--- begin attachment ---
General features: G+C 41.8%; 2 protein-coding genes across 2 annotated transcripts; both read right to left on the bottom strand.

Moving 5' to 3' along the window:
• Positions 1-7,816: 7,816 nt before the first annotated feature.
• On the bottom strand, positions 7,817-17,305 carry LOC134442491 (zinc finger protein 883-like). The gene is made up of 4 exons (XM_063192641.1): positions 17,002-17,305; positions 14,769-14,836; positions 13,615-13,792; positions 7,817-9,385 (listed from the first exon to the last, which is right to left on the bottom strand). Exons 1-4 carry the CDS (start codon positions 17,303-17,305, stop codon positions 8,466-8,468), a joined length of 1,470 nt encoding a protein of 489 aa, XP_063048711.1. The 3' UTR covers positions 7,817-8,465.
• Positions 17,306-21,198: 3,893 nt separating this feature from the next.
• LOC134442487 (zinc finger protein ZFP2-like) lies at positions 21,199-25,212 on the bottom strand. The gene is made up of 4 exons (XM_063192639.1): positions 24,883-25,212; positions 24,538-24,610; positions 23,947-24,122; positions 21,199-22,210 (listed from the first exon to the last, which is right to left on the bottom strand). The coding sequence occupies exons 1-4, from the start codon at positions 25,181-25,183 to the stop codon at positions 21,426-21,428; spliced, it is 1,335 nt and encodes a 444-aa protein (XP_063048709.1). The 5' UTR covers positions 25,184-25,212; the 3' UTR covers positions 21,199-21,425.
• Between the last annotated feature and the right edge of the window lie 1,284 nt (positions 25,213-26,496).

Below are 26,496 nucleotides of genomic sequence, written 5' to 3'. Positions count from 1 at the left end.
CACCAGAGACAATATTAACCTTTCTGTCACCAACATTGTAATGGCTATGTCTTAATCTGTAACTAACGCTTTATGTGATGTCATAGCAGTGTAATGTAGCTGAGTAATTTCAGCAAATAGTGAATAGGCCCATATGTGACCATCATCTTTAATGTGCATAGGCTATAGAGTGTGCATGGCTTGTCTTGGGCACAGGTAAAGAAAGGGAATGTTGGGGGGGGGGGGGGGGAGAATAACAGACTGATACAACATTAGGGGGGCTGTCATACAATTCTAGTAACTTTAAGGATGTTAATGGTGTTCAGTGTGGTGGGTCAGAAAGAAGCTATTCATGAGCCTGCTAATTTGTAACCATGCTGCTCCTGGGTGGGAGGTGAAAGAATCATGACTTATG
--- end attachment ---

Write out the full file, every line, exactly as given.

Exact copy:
General features: G+C 41.8%; 2 protein-coding genes across 2 annotated transcripts; both read right to left on the bottom strand.

Moving 5' to 3' along the window:
• Positions 1-7,816: 7,816 nt before the first annotated feature.
• On the bottom strand, positions 7,817-17,305 carry LOC134442491 (zinc finger protein 883-like). The gene is made up of 4 exons (XM_063192641.1): positions 17,002-17,305; positions 14,769-14,836; positions 13,615-13,792; positions 7,817-9,385 (listed from the first exon to the last, which is right to left on the bottom strand). Exons 1-4 carry the CDS (start codon positions 17,303-17,305, stop codon positions 8,466-8,468), a joined length of 1,470 nt encoding a protein of 489 aa, XP_063048711.1. The 3' UTR covers positions 7,817-8,465.
• Positions 17,306-21,198: 3,893 nt separating this feature from the next.
• LOC134442487 (zinc finger protein ZFP2-like) lies at positions 21,199-25,212 on the bottom strand. The gene is made up of 4 exons (XM_063192639.1): positions 24,883-25,212; positions 24,538-24,610; positions 23,947-24,122; positions 21,199-22,210 (listed from the first exon to the last, which is right to left on the bottom strand). The coding sequence occupies exons 1-4, from the start codon at positions 25,181-25,183 to the stop codon at positions 21,426-21,428; spliced, it is 1,335 nt and encodes a 444-aa protein (XP_063048709.1). The 5' UTR covers positions 25,184-25,212; the 3' UTR covers positions 21,199-21,425.
• Between the last annotated feature and the right edge of the window lie 1,284 nt (positions 25,213-26,496).

Below are 26,496 nucleotides of genomic sequence, written 5' to 3'. Positions count from 1 at the left end.
CACCAGAGACAATATTAACCTTTCTGTCACCAACATTGTAATGGCTATGTCTTAATCTGTAACTAACGCTTTATGTGATGTCATAGCAGTGTAATGTAGCTGAGTAATTTCAGCAAATAGTGAATAGGCCCATATGTGACCATCATCTTTAATGTGCATAGGCTATAGAGTGTGCATGGCTTGTCTTGGGCACAGGTAAAGAAAGGGAATGTTGGGGGGGGGGGGGGGGAGAATAACAGACTGATACAACATTAGGGGGGCTGTCATACAATTCTAGTAACTTTAAGGATGTTAATGGTGTTCAGTGTGGTGGGTCAGAAAGAAGCTATTCATGAGCCTGCTAATTTGTAACCATGCTGCTCCTGGGTGGGAGGTGAAAGAATCATGACTTATG